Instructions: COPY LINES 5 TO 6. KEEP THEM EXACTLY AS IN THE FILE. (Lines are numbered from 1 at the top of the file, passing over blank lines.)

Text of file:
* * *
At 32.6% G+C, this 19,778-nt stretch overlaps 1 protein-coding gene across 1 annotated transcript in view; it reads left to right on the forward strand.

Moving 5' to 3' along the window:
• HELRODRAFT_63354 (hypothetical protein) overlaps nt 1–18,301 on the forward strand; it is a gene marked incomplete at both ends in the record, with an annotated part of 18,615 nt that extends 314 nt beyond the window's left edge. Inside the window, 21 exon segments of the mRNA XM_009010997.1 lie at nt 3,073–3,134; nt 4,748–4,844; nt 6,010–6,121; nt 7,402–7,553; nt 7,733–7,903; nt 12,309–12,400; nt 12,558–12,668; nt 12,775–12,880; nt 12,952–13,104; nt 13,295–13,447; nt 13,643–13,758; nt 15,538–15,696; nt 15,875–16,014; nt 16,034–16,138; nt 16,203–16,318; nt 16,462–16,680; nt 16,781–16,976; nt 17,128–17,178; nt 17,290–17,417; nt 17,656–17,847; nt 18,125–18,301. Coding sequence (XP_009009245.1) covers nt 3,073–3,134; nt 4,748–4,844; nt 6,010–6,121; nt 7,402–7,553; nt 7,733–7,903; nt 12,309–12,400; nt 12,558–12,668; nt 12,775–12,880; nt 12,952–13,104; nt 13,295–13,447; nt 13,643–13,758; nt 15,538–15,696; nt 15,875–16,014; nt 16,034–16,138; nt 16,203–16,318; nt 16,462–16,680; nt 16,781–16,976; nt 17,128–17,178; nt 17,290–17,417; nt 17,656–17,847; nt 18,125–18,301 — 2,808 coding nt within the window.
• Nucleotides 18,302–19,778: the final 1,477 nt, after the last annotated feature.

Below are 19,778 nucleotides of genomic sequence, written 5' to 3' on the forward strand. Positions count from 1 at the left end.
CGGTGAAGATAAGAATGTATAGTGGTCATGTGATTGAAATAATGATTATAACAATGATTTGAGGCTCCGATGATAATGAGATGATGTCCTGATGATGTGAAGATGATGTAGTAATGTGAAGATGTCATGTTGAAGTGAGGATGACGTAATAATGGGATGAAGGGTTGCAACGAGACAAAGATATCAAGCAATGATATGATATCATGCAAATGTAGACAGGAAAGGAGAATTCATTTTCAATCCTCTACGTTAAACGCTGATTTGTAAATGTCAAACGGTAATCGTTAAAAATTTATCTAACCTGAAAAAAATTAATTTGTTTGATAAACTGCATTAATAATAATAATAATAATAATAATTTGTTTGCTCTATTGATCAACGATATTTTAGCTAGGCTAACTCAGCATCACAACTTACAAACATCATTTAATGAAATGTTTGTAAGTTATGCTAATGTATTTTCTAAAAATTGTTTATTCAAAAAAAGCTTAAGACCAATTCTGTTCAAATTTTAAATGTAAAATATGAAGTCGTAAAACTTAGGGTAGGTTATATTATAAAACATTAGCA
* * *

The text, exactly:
Below are 19,778 nucleotides of genomic sequence, written 5' to 3' on the forward strand. Positions count from 1 at the left end.
CGGTGAAGATAAGAATGTATAGTGGTCATGTGATTGAAATAATGATTATAACAATGATTTGAGGCTCCGATGATAATGAGATGATGTCCTGATGATGTGAAGATGATGTAGTAATGTGAAGATGTCATGTTGAAGTGAGGATGACGTAATAATGGGATGAAGGGTTGCAACGAGACAAAGATATCAAGCAATGATATGATATCATGCAAATGTAGACAGGAAAGGAGAATTCATTTTCAATCCTCTACGTTAAACGCTGATTTGTAAATGTCAAACGGTAATCGTTAAAAATTTATCTAACCTGAAAAAAATTAATTTGTTTGATAAACTGCATTAATAATAATAATAATAATAATAATTTGTTTGCTCTATTGATCAACGATATTTTAGCTAGGCTAACTCAGCATCACAACTTACAAACATCATTTAATGAAATGTTTGTAAGTTATGCTAATGTATTTTCTAAAAATTGTTTATTCAAAAAAAGCTTAAGACCAATTCTGTTCAAATTTTAAATGTAAAATATGAAGTCGTAAAACTTAGGGTAGGTTATATTATAAAACATTAGCA